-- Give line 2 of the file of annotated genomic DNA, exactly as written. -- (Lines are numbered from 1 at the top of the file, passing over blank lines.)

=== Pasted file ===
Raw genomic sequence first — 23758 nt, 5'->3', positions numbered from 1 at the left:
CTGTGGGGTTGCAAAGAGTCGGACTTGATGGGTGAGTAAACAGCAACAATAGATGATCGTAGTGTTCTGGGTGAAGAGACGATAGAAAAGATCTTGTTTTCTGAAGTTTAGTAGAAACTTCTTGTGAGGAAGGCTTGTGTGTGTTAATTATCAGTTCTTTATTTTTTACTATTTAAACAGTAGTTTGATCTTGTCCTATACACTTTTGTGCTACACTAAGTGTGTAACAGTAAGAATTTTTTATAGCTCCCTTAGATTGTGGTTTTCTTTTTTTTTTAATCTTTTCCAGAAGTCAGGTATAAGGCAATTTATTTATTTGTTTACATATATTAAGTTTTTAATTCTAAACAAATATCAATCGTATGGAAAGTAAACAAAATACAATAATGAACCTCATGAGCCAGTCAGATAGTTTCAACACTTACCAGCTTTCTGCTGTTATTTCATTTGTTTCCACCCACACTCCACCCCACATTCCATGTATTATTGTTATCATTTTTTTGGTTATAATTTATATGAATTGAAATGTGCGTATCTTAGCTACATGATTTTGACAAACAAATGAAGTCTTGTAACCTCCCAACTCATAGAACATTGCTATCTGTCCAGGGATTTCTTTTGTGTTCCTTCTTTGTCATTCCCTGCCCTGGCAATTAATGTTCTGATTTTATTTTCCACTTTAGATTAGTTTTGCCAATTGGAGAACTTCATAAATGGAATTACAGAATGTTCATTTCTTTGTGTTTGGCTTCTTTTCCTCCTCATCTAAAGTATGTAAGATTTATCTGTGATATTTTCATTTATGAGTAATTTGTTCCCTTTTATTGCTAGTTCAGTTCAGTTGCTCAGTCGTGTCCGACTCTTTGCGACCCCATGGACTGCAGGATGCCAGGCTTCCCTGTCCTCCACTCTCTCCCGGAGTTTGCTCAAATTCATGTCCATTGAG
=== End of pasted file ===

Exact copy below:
CTGTGGGGTTGCAAAGAGTCGGACTTGATGGGTGAGTAAACAGCAACAATAGATGATCGTAGTGTTCTGGGTGAAGAGACGATAGAAAAGATCTTGTTTTCTGAAGTTTAGTAGAAACTTCTTGTGAGGAAGGCTTGTGTGTGTTAATTATCAGTTCTTTATTTTTTACTATTTAAACAGTAGTTTGATCTTGTCCTATACACTTTTGTGCTACACTAAGTGTGTAACAGTAAGAATTTTTTATAGCTCCCTTAGATTGTGGTTTTCTTTTTTTTTTAATCTTTTCCAGAAGTCAGGTATAAGGCAATTTATTTATTTGTTTACATATATTAAGTTTTTAATTCTAAACAAATATCAATCGTATGGAAAGTAAACAAAATACAATAATGAACCTCATGAGCCAGTCAGATAGTTTCAACACTTACCAGCTTTCTGCTGTTATTTCATTTGTTTCCACCCACACTCCACCCCACATTCCATGTATTATTGTTATCATTTTTTTGGTTATAATTTATATGAATTGAAATGTGCGTATCTTAGCTACATGATTTTGACAAACAAATGAAGTCTTGTAACCTCCCAACTCATAGAACATTGCTATCTGTCCAGGGATTTCTTTTGTGTTCCTTCTTTGTCATTCCCTGCCCTGGCAATTAATGTTCTGATTTTATTTTCCACTTTAGATTAGTTTTGCCAATTGGAGAACTTCATAAATGGAATTACAGAATGTTCATTTCTTTGTGTTTGGCTTCTTTTCCTCCTCATCTAAAGTATGTAAGATTTATCTGTGATATTTTCATTTATGAGTAATTTGTTCCCTTTTATTGCTAGTTCAGTTCAGTTGCTCAGTCGTGTCCGACTCTTTGCGACCCCATGGACTGCAGGATGCCAGGCTTCCCTGTCCTCCACTCTCTCCCGGAGTTTGCTCAAATTCATGTCCATTGAG